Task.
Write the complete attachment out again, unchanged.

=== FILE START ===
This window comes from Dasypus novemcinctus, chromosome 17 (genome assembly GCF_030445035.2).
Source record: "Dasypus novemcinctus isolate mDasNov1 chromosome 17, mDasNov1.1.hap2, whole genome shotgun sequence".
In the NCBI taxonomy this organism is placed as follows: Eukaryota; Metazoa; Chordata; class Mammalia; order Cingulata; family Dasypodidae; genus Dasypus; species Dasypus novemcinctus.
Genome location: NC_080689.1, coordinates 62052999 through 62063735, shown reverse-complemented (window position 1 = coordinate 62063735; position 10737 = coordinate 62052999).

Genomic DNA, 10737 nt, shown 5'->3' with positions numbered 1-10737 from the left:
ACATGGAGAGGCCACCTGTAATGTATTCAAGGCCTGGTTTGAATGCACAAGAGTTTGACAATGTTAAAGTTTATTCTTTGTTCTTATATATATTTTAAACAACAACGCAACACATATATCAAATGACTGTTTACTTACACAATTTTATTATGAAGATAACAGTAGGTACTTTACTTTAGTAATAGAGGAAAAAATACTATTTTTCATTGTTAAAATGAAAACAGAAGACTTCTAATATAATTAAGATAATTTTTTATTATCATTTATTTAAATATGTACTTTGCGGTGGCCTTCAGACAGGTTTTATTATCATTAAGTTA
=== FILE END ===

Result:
This window comes from Dasypus novemcinctus, chromosome 17 (genome assembly GCF_030445035.2).
Source record: "Dasypus novemcinctus isolate mDasNov1 chromosome 17, mDasNov1.1.hap2, whole genome shotgun sequence".
In the NCBI taxonomy this organism is placed as follows: Eukaryota; Metazoa; Chordata; class Mammalia; order Cingulata; family Dasypodidae; genus Dasypus; species Dasypus novemcinctus.
Genome location: NC_080689.1, coordinates 62052999 through 62063735, shown reverse-complemented (window position 1 = coordinate 62063735; position 10737 = coordinate 62052999).

Genomic DNA, 10737 nt, shown 5'->3' with positions numbered 1-10737 from the left:
ACATGGAGAGGCCACCTGTAATGTATTCAAGGCCTGGTTTGAATGCACAAGAGTTTGACAATGTTAAAGTTTATTCTTTGTTCTTATATATATTTTAAACAACAACGCAACACATATATCAAATGACTGTTTACTTACACAATTTTATTATGAAGATAACAGTAGGTACTTTACTTTAGTAATAGAGGAAAAAATACTATTTTTCATTGTTAAAATGAAAACAGAAGACTTCTAATATAATTAAGATAATTTTTTATTATCATTTATTTAAATATGTACTTTGCGGTGGCCTTCAGACAGGTTTTATTATCATTAAGTTA